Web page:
The never-ending mountain

I’m working on my to-do list. After two weeks in sweltering Africa, visiting villages, meeting new relatives, squeezing in the odd bit of “touristing” and being about as reachable as the planet Neptune, I’m using the airplane WiFi to review those pressing tasks I left on pause…and my head is starting to hurt already.

I’ve realised I have an unhealthy relationship with my to-do list. It’s not a matter of avoidance; I’m practically compulsive in reviewing, updating, ordering. Making sure I’ve noted down every “must do” I can remember gives me a reassuring feeling I have an overview of what’s urgent. However, while I love diligently working out what needs doing, I have a semi-conscious feeling that I’ve failed whenever the number of items on that list is more than zero. I.e. a hundred percent of the time.

I seem to think the aim in life is to do everything you could possibly undertake until all your ‘work’ is done. And then just sit and enjoy the feeling of having accomplished. The trouble being, of course, that chores are not a one-off occurrence. Some are cyclical. Some even generate further tasks, and you can well imagine how short-changed I feel when “Preparing for that meeting” is immediately replaced by “Complete action points from that meeting”.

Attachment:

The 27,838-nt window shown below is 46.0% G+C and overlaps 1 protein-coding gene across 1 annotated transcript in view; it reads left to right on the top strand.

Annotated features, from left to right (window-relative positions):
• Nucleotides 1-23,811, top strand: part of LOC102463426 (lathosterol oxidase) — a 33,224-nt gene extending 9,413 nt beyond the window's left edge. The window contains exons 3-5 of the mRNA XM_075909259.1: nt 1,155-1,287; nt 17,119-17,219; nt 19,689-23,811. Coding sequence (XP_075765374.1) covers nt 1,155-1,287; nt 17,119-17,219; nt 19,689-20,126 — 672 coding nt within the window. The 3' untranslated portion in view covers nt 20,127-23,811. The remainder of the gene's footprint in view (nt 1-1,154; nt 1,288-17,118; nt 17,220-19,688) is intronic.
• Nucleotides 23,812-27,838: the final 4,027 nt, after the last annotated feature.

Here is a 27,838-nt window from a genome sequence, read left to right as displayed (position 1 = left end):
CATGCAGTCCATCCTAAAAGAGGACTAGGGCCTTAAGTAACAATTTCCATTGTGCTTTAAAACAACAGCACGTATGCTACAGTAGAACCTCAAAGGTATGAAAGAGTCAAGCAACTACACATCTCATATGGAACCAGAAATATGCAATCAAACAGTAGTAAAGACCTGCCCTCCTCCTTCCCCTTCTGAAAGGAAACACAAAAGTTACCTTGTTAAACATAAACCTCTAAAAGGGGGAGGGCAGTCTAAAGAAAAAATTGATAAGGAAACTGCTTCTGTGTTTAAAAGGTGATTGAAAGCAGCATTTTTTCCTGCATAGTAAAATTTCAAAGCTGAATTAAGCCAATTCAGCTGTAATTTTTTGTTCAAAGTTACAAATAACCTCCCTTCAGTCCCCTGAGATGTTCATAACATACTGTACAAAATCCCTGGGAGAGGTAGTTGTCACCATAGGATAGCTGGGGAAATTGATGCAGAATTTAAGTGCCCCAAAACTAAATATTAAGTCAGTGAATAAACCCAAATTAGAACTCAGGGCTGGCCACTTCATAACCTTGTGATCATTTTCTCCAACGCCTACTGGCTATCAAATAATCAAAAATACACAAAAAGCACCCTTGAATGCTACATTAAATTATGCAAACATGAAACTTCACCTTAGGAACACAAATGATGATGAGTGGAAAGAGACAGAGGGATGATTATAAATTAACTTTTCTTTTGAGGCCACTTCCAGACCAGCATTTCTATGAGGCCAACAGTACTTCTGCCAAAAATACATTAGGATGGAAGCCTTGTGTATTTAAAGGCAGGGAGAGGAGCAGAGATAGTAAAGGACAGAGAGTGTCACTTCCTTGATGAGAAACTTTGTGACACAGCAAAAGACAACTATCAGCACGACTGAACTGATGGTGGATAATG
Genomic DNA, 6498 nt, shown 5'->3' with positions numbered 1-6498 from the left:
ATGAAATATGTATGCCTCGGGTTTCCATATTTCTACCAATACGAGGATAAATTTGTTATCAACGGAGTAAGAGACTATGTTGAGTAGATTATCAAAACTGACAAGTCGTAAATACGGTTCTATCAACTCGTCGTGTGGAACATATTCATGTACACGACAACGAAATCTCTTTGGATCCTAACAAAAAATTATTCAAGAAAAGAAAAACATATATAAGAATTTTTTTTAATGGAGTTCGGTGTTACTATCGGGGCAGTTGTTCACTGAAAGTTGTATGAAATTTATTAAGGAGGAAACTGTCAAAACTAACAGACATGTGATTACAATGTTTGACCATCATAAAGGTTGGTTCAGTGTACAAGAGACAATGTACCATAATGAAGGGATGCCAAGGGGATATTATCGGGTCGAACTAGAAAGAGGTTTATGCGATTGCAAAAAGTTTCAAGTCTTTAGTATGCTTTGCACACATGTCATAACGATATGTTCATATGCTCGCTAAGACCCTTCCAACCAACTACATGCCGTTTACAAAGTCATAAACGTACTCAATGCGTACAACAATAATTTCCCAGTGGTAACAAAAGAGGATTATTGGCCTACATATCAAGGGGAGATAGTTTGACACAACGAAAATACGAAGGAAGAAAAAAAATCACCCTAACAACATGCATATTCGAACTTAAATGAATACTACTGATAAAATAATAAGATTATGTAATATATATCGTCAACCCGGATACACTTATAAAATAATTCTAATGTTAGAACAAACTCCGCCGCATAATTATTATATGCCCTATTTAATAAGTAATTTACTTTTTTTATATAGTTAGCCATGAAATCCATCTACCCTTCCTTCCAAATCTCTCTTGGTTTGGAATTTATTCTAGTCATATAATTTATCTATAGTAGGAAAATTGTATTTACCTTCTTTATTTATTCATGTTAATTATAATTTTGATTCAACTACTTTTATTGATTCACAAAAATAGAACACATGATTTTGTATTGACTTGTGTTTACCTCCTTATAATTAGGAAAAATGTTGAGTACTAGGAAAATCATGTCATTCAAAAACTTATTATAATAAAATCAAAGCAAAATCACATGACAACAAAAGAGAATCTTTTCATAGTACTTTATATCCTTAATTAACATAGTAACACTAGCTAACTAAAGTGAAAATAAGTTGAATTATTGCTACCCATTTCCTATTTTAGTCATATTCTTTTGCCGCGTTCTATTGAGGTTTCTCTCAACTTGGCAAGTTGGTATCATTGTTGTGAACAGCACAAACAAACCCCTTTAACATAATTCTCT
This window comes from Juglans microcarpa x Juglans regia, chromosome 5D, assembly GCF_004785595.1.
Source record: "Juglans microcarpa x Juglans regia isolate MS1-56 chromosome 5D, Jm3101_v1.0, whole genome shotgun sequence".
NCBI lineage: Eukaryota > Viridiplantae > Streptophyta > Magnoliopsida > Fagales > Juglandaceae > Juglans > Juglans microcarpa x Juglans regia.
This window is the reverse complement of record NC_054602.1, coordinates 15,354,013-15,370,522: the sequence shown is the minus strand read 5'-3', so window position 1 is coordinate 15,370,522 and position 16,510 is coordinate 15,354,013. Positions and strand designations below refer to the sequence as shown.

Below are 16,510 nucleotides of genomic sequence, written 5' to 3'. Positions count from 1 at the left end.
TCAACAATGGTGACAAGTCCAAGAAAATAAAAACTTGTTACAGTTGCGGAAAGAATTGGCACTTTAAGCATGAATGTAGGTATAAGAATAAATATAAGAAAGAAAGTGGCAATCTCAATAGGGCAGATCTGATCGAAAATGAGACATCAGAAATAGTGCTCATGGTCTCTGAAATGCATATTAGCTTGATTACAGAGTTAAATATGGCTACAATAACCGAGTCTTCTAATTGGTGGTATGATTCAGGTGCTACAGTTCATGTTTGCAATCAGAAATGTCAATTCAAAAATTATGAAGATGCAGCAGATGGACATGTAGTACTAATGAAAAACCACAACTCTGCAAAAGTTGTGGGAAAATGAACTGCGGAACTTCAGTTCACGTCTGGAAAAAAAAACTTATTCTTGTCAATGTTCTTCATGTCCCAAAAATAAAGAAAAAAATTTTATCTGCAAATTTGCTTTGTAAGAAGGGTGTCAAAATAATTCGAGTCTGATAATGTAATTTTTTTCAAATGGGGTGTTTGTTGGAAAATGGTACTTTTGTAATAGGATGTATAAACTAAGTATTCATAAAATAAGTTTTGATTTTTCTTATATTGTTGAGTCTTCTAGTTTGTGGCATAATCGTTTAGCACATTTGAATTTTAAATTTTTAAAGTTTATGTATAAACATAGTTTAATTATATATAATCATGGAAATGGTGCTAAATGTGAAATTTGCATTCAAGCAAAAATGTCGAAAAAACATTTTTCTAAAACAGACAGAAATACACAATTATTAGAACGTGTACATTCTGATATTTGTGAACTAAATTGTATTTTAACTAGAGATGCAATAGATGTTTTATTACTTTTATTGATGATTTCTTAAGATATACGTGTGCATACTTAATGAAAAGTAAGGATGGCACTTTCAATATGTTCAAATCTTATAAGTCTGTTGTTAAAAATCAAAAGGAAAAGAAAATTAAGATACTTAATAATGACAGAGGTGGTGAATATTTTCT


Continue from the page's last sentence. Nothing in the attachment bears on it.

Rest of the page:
Recently it occurred to me that I should move away from this mindset if I wish to go through life accompanied by sanity. We don’t get frustrated that a satisfying breakfast is replaced by hunger for another meal at lunchtime. So if I stop seeing my to-do list as a never-ending mountain I should scale, accepting it as a cycle of activities giving me something to work towards each day, perhaps I won’t be so frustrated that this list of things to accomplish always has things on it.

I’m curious to know if I’m the only one who’s in this boat. Or your tips for getting out of it!

Will let you know how it goes!

đŸ™‚

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